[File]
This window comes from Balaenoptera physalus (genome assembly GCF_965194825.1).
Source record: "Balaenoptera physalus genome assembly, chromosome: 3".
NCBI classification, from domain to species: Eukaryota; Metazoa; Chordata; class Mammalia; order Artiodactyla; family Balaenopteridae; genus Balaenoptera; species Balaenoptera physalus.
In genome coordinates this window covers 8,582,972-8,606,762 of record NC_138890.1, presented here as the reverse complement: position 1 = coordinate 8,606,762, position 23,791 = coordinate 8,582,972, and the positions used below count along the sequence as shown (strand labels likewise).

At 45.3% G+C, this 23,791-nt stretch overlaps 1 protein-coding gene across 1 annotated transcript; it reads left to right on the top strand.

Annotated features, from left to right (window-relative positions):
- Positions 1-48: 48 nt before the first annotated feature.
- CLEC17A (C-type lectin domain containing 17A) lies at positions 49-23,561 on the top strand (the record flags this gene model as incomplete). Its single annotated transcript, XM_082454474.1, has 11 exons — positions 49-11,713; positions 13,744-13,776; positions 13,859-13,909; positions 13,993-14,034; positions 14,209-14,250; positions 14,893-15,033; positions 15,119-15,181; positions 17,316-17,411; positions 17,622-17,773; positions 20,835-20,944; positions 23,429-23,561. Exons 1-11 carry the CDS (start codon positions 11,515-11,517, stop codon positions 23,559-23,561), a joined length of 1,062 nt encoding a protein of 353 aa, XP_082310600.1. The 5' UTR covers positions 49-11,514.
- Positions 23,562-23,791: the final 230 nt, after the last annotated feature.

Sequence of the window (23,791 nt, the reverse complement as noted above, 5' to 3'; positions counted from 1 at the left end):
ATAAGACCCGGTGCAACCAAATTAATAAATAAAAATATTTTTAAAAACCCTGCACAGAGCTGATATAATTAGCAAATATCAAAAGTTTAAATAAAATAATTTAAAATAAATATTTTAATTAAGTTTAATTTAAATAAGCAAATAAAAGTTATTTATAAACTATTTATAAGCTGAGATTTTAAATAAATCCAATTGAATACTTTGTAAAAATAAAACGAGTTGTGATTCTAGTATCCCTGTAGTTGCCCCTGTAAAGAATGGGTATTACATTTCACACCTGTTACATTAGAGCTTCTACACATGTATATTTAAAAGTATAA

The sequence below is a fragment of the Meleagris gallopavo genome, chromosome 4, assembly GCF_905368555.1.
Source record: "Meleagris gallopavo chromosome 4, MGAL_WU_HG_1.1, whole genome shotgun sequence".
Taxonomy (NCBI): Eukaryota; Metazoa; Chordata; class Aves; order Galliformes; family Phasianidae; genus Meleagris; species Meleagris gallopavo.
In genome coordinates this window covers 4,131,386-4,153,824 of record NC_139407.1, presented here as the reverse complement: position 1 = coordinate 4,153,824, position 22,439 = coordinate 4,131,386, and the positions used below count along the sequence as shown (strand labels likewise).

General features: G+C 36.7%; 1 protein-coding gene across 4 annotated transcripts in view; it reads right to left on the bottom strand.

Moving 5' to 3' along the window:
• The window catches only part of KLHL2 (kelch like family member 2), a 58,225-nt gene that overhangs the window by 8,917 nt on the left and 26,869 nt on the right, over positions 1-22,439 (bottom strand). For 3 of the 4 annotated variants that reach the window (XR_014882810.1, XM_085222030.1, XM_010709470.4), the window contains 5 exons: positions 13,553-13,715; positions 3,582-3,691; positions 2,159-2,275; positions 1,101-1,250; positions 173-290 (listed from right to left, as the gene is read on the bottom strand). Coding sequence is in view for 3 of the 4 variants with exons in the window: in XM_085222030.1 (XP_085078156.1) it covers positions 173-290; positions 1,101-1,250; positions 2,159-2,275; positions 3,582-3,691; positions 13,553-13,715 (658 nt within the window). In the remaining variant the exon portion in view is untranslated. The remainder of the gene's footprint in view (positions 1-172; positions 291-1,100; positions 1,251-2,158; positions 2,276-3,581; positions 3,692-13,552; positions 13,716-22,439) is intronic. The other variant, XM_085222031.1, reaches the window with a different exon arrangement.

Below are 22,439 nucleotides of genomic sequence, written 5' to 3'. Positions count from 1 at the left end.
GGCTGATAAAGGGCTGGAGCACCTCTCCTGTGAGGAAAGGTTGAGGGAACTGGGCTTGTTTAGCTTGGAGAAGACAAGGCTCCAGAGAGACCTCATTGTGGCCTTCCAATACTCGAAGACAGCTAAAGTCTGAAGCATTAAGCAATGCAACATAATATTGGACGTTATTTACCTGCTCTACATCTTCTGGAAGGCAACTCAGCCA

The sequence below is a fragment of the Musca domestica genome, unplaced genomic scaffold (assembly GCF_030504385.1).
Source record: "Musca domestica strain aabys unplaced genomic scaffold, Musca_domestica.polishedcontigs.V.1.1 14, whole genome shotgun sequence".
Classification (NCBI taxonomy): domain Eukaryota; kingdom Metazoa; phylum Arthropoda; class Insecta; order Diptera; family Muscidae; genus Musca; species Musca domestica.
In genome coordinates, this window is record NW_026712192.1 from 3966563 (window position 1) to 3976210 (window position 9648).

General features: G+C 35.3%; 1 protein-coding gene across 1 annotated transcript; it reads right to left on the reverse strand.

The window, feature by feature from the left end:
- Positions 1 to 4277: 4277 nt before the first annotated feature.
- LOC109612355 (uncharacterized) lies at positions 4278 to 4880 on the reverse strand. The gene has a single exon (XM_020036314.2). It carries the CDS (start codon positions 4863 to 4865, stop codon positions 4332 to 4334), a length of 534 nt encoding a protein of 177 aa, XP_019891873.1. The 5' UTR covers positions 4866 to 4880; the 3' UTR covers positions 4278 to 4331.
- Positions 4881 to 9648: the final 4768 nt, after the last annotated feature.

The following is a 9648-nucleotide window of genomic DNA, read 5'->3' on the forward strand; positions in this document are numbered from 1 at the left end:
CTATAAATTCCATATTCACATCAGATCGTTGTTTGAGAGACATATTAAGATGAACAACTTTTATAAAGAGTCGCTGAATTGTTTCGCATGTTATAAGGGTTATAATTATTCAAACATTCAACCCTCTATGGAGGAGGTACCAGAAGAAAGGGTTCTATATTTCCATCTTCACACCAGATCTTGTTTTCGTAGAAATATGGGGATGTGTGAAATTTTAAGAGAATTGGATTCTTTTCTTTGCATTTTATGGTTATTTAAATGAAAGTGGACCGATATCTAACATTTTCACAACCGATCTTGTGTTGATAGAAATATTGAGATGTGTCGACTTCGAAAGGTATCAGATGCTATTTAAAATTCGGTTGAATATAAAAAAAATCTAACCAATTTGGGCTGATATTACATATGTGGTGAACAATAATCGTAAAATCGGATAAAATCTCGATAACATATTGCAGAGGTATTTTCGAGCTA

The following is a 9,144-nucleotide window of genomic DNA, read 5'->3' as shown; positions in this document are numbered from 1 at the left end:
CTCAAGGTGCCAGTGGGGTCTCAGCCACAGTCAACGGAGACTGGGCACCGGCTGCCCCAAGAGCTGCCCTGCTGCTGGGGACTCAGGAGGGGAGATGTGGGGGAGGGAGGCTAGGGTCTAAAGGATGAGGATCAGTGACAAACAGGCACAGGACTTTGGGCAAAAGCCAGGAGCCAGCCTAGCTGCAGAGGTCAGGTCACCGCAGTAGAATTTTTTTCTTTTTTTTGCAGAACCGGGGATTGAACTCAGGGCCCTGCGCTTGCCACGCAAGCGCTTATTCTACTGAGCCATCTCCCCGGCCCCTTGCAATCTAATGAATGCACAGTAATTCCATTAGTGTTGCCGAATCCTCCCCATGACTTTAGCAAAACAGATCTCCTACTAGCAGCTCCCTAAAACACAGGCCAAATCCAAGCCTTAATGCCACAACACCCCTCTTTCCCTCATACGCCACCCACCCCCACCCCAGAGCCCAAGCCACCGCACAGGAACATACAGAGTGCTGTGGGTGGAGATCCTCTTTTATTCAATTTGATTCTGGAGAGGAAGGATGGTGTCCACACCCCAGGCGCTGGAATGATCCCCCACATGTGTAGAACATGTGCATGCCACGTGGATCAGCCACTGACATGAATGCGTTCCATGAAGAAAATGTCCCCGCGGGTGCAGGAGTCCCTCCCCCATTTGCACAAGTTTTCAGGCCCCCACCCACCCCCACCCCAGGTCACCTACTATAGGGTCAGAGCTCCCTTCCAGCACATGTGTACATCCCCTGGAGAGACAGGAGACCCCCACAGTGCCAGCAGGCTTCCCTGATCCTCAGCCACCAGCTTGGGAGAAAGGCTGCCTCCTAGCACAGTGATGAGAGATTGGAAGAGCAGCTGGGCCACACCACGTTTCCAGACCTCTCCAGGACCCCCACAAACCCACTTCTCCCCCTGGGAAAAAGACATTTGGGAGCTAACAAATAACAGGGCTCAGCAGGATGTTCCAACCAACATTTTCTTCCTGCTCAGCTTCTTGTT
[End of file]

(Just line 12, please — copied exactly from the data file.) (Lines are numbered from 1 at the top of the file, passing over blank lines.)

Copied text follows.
The sequence below is a fragment of the Meleagris gallopavo genome, chromosome 4, assembly GCF_905368555.1.